HOW MUCH DIFFERENT ARE THE BRAKING POINTS BETWEEN THE TRANS-AM CAR AND THE WINSTON CUP PONTIAC?
"It's about 150 feet farther into the corner in the Trans-Am car. If you forget you're in the Cup car and you tried to go 150 feet farther in, you'd wind up in the snack bar."
IF YOU HAD THE CHANCE TO COME TO WINSTON CUP ON A FULL-TIME BASIS, WOULD YOU?
"In a second."
WHAT'S THE MOST DIFFICULT THING ABOUT DRIVING IN CUP FULL-TIME?
"Getting the opportunity. I did the Truck series, and the first year I thought I was making progress. I finished second at Texas and fourth at New Hampshire and I was starting to make good ground on the ovals. I didn't know anything about the cars. I've learned a lot more about the cars now, but it would be a big learning curve. I would really like the opportunity. I'll get an opportunity to show up in Daytona this year for the Bud Shootout. I usually run the Rolex 24 Hours at Daytona."
TELL ME ABOUT HELPING DALE EARNHARDT AT WATKINS GLEN.
"Never in my wildest dreams did I think I would get the chance to meet Dale Earnhardt. If you liked any driver growing up, that's the guy you want to be like. He was just a never-say-die hard charger. One year, Ty Norris [of DEI] called me and asked me if I would go to Sears Point and help out Dale Jr. I'd never met him before and I didn't know what to expect. Long story short, I came up here and tested for a couple of days, he was a great guy and we got along great. I was racing the Busch race at Fontana a week later, his father came up to me. He was the only guy that ever made me speechless. He grabbed me and said, 'my son said you did a good job, I appreciate it and I owe you one. Thanks a lot." I'm like, 'that's Dale Earnhardt. That was pretty cool.' A few months later, I was up at Watkins Glen driving Jimmy Spencer's Cup car. Dale Earnhardt walked up and asked me if I would drive his car. That was the biggest compliment I've ever had in racing. I got in the car and he said, 'will you fit in this car?' I said, 'no, but I feel like a bad SOB sitting in here.' He said, 'can you drive it?' I told him I would on one condition: I want a picture of me driving this car. I'm the only race fan you've ever let drive your car. After that, I got to know him a little bit. That's kind of the highlight of my career."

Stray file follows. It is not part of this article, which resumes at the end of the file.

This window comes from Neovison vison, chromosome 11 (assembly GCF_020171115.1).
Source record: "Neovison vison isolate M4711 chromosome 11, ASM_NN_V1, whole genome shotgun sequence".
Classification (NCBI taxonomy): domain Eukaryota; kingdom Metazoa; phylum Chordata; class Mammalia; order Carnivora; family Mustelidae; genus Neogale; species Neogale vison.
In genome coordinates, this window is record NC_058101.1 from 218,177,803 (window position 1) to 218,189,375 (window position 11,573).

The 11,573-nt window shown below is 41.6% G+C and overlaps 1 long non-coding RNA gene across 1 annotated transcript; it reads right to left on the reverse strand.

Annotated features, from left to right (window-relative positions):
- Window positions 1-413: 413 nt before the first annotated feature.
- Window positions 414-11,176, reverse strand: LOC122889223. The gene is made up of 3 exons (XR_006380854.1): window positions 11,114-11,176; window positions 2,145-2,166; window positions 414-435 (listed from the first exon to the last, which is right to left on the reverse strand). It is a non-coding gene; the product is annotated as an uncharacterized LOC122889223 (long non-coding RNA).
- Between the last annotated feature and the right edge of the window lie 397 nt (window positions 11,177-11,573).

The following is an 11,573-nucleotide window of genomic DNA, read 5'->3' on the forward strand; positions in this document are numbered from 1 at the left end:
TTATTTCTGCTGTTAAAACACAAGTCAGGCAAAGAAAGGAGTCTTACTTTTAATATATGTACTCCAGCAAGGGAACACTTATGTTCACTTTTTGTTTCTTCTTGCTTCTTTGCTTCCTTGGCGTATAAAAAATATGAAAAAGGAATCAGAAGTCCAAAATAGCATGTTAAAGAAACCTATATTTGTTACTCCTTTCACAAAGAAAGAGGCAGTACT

MANY PEOPLE HAVE BEEN IN FAVOR OF NASCAR GETTING RID OF THE ROAD COURSE RACES. WHAT'S YOUR TAKE?
"I don't see how they could do it. The deal is, they run every discipline, the Martinsvilles, the Bristols, Talladegas, superspeedways. There would be 150,000fans at the two road races that would hate that. I'd like to see them add more."
JAY FRYE , GENERAL MANAGER OF MB2 MOTORSPORTS
WHAT DOES BORIS WINNING THE POLE HERE DO FOR YOUR TEAM?
"We're equally as happy for Boris as we are for us. He's been part of this team for a long time and he's worked very hard to achieve this. He's been close numerous times. He went out and got one Friday. We were fastest in practice and then he went out and backed it up with a track record in qualifying. On the team side, we're very excited for the Army, this is their first pole and they're celebrating their 228th birthday. We're very excited for Pontiac, because it's their first pole of the year and we're happy to contribute to that. This team's been through a lot of stuff this year and this certainly puts a little bounce in their step as well. Anytime you achieve sitting on the pole in Winston Cup, it's very difficult to do. That's a huge accomplishment for the weekend, but that's only one part. We think we can win the race. That's step two."
GIVEN WHAT HAS HAPPENED THIS YEAR WITH JERRY NADEAU, HOW IS TEAM MORALE?
"It's been very good. Obviously, that weekend in Charlotte when we were about to qualify and he called, that changed the whole morale of the whole team. Everybody knew then that he was going to be OK. Not that we didn't all think that before, but that was our first contact with him other than him just reacting to stimulus and things like that. Since that point, it's really turned around. HOW IS JERRY? "He's got two or three more weeks of outpatient rehab and then they'll evaluate him again and determine what his next steps are."
WHAT ARE YOUR PLANS FOR THE REST OF THE SEASON?
"It's a race-to-race thing. We're not sure how long Jerry is going to be out. If Jerry's not at Watkins Glen, Boris has agreed to do that. Mike Wallace is going to be in the car as long as need him."